Troy Brouwer flattens Philadelphia’s Erik Gustafsson during the first period. (Nick Wass/Associated Press)

Sunday night at Verizon Center brought a much more emotional and cohesive performance from the Washington Capitals, but at a time when the only true currency is a win and the points that come with it, a moral victory rings hollow. This time, the Capitals were undone by one glaring mistake.

Washington fell, 1-0, to the Philadelphia Flyers with the lone goal developing after a turnover by Alex Ovechkin in the second period. The Capitals’ star left wing tried to make a play in the offensive zone and wound up giving the puck away and hemming his squad in their own end.

A pass from left to right on the points brought the puck to just inside the blue line by the Philadelphia bench. Ovechkin half attempted to block a shot by Pavel Kubina but didn’t get a piece of it and Eric Wellwood wound up redirecting it into the net for the only tally the Flyers would need.

“It’s tough loss for us, I think,” Ovechkin said. “My mistake cost us two points and it cost us the game.”

After that goal, Ovechkin didn’t take a shift for 6 minutes and 39 seconds but Coach Dale Hunter insisted that he wasn’t benching the captain that he was simply matching lines.

“Guys, it’s not a benching. Maybe he missed a shift. Guys, I was matching lines,” Hunter told reporters after the game. “I definitely was matching lines, it was one of those things that he wasn’t the right matchup. I didn’t want him against [Jaromir] Jagr and Jagr’s line.”

Given that playing at home gives Washington the last change, it seems curious that Hunter wouldn’t want his top offensive talent on the ice to help try and erase a one-goal deficit. But Ovechkin didn’t see a long layoff between shifts exclusively. His linemates, Marcus Johansson and Troy Brouwer did as well.

All three were on the ice when the goal was scored with 7:51 gone in the second period. After the Flyers’ took their 1-0 lead, Ovechkin’s next shift came 14:30 into the frame, Johansson’s at 14:01 and Brouwer’s 14:47.

“People make mistakes,” Hunter said. “It’s what you do after. . . . In the third period he had his chances and the goalie was good tonight.”

In the third period all three members of the first line played more than seven minutes, with Ovechkin clocking in with 8:37 and three scoring chances in the final frame as Washington sought in vain to even the score. Try as they might, the Capitals couldn’t find a way to beat Ilya Bryzgalov, who finished with a 34-save shutout, extending their shutout streak to 160 minutes. His Washington counterpart, Michal Neuvirth recorded 22 saves.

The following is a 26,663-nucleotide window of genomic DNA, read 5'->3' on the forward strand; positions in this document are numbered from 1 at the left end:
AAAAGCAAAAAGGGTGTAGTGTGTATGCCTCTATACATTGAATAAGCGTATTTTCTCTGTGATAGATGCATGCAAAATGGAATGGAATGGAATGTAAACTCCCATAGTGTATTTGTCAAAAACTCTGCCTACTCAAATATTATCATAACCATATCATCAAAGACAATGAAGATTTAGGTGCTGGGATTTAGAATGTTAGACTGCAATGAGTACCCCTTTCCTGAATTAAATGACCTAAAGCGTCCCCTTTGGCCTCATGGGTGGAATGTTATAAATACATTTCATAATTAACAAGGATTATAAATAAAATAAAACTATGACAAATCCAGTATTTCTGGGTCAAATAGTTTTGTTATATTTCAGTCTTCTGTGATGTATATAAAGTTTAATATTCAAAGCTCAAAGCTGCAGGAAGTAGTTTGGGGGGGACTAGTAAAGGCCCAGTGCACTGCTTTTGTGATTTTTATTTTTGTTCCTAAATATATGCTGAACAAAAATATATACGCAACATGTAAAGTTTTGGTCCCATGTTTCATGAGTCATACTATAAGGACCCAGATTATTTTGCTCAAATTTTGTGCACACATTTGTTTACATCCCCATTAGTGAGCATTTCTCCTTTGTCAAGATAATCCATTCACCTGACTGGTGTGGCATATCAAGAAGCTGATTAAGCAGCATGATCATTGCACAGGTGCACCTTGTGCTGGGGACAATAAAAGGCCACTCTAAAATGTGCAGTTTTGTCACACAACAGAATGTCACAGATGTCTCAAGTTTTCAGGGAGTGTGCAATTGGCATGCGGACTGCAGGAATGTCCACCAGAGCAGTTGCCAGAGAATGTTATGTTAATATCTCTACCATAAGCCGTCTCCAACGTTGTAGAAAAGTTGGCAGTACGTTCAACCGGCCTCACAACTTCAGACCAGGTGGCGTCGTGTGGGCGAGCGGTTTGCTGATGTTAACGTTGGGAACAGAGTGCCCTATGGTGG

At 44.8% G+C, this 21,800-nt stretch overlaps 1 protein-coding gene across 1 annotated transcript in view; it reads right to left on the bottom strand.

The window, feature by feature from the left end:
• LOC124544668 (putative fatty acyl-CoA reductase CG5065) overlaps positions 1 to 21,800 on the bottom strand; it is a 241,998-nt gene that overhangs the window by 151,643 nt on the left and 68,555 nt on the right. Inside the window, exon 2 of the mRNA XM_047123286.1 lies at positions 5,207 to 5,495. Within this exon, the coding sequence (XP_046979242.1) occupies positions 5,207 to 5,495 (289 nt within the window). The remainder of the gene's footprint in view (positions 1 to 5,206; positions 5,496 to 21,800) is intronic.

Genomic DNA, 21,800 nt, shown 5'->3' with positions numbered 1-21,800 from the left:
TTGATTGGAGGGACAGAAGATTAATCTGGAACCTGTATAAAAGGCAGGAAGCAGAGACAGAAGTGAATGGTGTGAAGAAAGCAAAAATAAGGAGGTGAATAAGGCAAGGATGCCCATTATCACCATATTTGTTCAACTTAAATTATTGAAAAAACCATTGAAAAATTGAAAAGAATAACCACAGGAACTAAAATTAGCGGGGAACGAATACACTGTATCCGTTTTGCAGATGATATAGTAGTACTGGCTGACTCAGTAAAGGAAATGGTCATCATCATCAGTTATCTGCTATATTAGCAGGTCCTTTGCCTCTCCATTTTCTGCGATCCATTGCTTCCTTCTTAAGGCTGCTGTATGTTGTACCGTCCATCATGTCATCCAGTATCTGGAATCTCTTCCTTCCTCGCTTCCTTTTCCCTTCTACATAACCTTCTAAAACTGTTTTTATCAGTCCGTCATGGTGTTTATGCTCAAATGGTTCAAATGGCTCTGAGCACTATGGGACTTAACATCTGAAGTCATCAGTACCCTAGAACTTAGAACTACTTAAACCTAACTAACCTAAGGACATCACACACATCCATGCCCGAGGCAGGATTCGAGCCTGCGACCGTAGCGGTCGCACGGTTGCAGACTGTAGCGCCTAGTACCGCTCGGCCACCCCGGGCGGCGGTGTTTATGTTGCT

Losses to the Flyers and Devils this weekend mark the first time Washington has been shut out in back-to-back games since March 6 and 9 in 2007. The last time it was blanked in two consecutive outings at home was March 13 and 15 in 2001.

The Capitals remain stuck in ninth place in the Eastern Conference with 69 points, one back from Winnipeg, which plays Monday, for the final playoff berth but now five behind Florida for the Southeast Division lead.

By failing to capitalize on opportunities to advance, though, they’ve allowed others to close the gap. Tampa Bay and Buffalo sit in 10th and 11th place, respectively, each with 68 points.

“There’s no silver lining to losing hockey games especially in that fashion at this time of the year, it’s very tough,” Matt Hendricks said. “It couldn’t have been closer, it could have been our game. Just need to flush this one down the toilet and look for tomorrow.”

There was anger evident in Washington’s play from the outset against the Flyers. The Capitals finished big hits with regularity, Brouwer fought Scott Hartnell after one of his checks irritated the visitors.

It might not have been a bout between heavyweights, but it spoke to the significance and the intensity flowing in the contest. Shoving matches broke out after the whistles and although the first period remained scoreless Washington carried momentum into the middle stanza.

Despite each line finding success cycling the puck and sustaining pressure in the offensive zone the Capitals’ couldn’t convert and Ovechkin’s mistake would put them behind. No amount of shots or puck possession allowed them to erase that single error.

“Playing good just doesn’t do it if you’re not getting two points right now,” Brouwer said. “It goes back to a turnover that we had and that was the reason why we were in our zone. We’ve got to clean up certain aspects of our game and we’ve got to find ways to score. That’s two games in a row we’ve been shut out and that’s unacceptable.”